Movie Review: The Imitation Game

Graham Moore’s The Imitation Game tells the story of famous mathematician Alan Turing and his work on cracking the Enigma cipher used by the Nazis in World War II.

Turing is an incredibly important figure in the field of computer science; along with Babbage and Lovelace you could very well say he invented it. Of course he invented it to make statements about mathematics (for a fun look at this area of math, see Logicomix) and therefore is also considered a famous mathematician. And finally, he’s known for being forced to take estrogen by the British courts to “cure” or suppress his homosexuality…

Apparently bigots are saying they won’t use Apple products anymore because Tim Cook is gay. Just wait til they find out about Alan Turing!

— Gina Upson (@Sprachstudentin), October 30, 2014

…and then dying of cyanide poisoning in an apparent suicide two years later.

(This review has minor spoilers; honestly, the summary of Turing’s achievements above is probably the most spoilery part.)

I think I generally enjoy stories about people I already admire, so the question of The Imitation Game was whether or not I ended up feeling like it respected Turing and the work at Bletchley Park. Ultimately—despite not having much knowledge about Turing, as opposed to his achievements—I think it did.

Is it historically accurate? Well, no, it has many inaccuracies. Most of them are standard dramatization—sacrificing correctness in favor of narrative. (Possibly surprisingly, Clarke and Turing’s relationship is not invented, nor the story of Christopher.) The largest technical flaw is probably the implication that the machine was entirely Turing’s creation, or Turing and his group. In reality, (a) the machine was based on an earlier design from Poland, created many years earlier, (b) Turing and co. didn’t actually build the machine (that was an engineering job), and (c) some of the people in the movie barely worked on it, while others who did weren’t in the movie.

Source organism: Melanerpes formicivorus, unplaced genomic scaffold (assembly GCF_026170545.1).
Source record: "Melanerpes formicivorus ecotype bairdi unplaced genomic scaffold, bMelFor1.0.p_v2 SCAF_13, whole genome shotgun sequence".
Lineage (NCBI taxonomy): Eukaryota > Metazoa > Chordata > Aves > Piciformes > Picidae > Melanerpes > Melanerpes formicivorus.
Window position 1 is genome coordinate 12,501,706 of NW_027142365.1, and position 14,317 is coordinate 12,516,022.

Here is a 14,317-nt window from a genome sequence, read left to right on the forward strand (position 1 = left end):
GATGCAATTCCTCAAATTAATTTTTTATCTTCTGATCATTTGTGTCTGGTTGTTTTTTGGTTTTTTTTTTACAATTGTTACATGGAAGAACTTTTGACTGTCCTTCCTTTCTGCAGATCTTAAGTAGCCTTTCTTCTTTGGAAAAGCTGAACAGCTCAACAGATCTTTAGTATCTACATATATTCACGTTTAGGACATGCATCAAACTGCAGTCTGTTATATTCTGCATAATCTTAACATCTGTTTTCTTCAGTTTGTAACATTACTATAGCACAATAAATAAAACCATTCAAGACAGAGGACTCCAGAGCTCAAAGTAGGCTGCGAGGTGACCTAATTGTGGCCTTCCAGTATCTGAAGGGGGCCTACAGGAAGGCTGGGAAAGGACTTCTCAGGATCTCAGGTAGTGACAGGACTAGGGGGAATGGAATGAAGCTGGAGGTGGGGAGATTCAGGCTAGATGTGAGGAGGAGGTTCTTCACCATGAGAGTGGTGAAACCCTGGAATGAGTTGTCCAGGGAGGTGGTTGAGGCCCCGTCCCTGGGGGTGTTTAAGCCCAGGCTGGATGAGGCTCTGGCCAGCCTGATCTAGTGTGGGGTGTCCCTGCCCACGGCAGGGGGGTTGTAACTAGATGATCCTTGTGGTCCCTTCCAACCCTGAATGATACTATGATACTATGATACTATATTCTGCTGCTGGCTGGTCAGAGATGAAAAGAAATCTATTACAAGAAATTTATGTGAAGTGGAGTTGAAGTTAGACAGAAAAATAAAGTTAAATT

The thing I was most concerned about at the time was the portrayal of Turing as somewhere on the autism spectrum. It took me long enough to learn that Turing was gay, but that’s at least well-established. I would have thought that, were Turing autistic, he would have been held up by autism rights movements and I would have heard about it by now. The “inaccuracies” article linked above includes this as unlikely and exaggerated in the movie, though my friends have pointed out that he wouldn’t have been diagnosed as such in the early 20th century.

I was a little disappointed that the movie couldn’t show any meaningful romantic relationships with men, but I suppose that would be completely fictional (assuming we just don’t know). And they didn’t really need to show his sexual relations any more than they did.

(Flatmate: “Except that then they’d get to show shirtless Benedict Cumberbatch, which some people care about.”)

The article also says this:

The Imitation Game implies that the estrogen treatment sent Alan into an emotional tailspin, but Turing seems to have continued his work and social relationships normally during his year of probation. The film also implies that the estrogen treatment triggered Alan’s suicide, but in fact the treatment ended in April 1953, fourteen months before Turing killed himself.

That is interesting. It goes on to say that we’re still not sure if it was suicide or not, though I’ve always heard it was. (It does make a better story.)

But even so. Turing’s work is respected, the Enigma part in particular is probably better overstated than understated (and it’s the focus of the movie), and the extra flair (mostly minor things, rather than these) make it feel like a pretty cohesive story. And they managed to cram in a reference to modern computers at the very end, so you have some greater idea who you’ve been watching this whole time.

So who should watch this movie? People who get a kick out of cryptography, non-battle war stories, and (accuracy be damned) positive portrayals of the autism spectrum, especially intersecting with being gay. And if this is how the general public thinks of Turing? Of Enigma and Bletchley Park? I’m okay with that.

(Is that really what the movie was about? Thinking about it now, from the perspective of someone not familiar with Turing…yes. Which results in a rather odd recommendation.)

/me imagines an alternate reality where (digital) computers are called Turing machines.